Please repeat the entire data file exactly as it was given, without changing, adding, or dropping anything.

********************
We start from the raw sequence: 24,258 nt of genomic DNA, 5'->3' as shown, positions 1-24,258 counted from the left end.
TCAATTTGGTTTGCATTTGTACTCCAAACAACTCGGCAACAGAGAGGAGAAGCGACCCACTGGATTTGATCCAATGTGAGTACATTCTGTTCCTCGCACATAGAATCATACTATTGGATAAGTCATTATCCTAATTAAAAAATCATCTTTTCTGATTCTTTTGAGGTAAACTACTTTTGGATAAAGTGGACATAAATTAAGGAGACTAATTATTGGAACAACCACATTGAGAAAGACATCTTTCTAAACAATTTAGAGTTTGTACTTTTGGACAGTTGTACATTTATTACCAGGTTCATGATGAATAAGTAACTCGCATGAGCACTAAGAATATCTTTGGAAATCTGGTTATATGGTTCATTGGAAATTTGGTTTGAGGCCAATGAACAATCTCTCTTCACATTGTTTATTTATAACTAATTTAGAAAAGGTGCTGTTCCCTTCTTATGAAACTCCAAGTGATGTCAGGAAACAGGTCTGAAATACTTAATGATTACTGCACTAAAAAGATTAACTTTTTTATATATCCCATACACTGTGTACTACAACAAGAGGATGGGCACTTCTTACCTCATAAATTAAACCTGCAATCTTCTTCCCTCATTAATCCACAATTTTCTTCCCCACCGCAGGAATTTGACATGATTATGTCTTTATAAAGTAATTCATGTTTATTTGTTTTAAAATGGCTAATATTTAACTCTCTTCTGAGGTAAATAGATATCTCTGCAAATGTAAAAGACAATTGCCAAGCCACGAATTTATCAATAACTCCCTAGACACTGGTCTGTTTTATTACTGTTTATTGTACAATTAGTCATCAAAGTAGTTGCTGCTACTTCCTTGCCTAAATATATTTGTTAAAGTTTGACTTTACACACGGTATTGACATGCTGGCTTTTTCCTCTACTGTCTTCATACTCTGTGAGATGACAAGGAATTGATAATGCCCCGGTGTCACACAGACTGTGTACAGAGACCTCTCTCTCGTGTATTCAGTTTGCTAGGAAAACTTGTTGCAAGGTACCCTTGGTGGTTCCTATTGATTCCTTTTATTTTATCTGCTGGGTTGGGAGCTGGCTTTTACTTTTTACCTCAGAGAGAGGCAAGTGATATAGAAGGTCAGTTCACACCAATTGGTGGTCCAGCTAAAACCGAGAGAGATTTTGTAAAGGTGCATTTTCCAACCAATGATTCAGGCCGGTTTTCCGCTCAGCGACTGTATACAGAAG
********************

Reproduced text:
We start from the raw sequence: 24,258 nt of genomic DNA, 5'->3' as shown, positions 1-24,258 counted from the left end.
TCAATTTGGTTTGCATTTGTACTCCAAACAACTCGGCAACAGAGAGGAGAAGCGACCCACTGGATTTGATCCAATGTGAGTACATTCTGTTCCTCGCACATAGAATCATACTATTGGATAAGTCATTATCCTAATTAAAAAATCATCTTTTCTGATTCTTTTGAGGTAAACTACTTTTGGATAAAGTGGACATAAATTAAGGAGACTAATTATTGGAACAACCACATTGAGAAAGACATCTTTCTAAACAATTTAGAGTTTGTACTTTTGGACAGTTGTACATTTATTACCAGGTTCATGATGAATAAGTAACTCGCATGAGCACTAAGAATATCTTTGGAAATCTGGTTATATGGTTCATTGGAAATTTGGTTTGAGGCCAATGAACAATCTCTCTTCACATTGTTTATTTATAACTAATTTAGAAAAGGTGCTGTTCCCTTCTTATGAAACTCCAAGTGATGTCAGGAAACAGGTCTGAAATACTTAATGATTACTGCACTAAAAAGATTAACTTTTTTATATATCCCATACACTGTGTACTACAACAAGAGGATGGGCACTTCTTACCTCATAAATTAAACCTGCAATCTTCTTCCCTCATTAATCCACAATTTTCTTCCCCACCGCAGGAATTTGACATGATTATGTCTTTATAAAGTAATTCATGTTTATTTGTTTTAAAATGGCTAATATTTAACTCTCTTCTGAGGTAAATAGATATCTCTGCAAATGTAAAAGACAATTGCCAAGCCACGAATTTATCAATAACTCCCTAGACACTGGTCTGTTTTATTACTGTTTATTGTACAATTAGTCATCAAAGTAGTTGCTGCTACTTCCTTGCCTAAATATATTTGTTAAAGTTTGACTTTACACACGGTATTGACATGCTGGCTTTTTCCTCTACTGTCTTCATACTCTGTGAGATGACAAGGAATTGATAATGCCCCGGTGTCACACAGACTGTGTACAGAGACCTCTCTCTCGTGTATTCAGTTTGCTAGGAAAACTTGTTGCAAGGTACCCTTGGTGGTTCCTATTGATTCCTTTTATTTTATCTGCTGGGTTGGGAGCTGGCTTTTACTTTTTACCTCAGAGAGAGGCAAGTGATATAGAAGGTCAGTTCACACCAATTGGTGGTCCAGCTAAAACCGAGAGAGATTTTGTAAAGGTGCATTTTCCAACCAATGATTCAGGCCGGTTTTCCGCTCAGCGACTGTATACAGAAG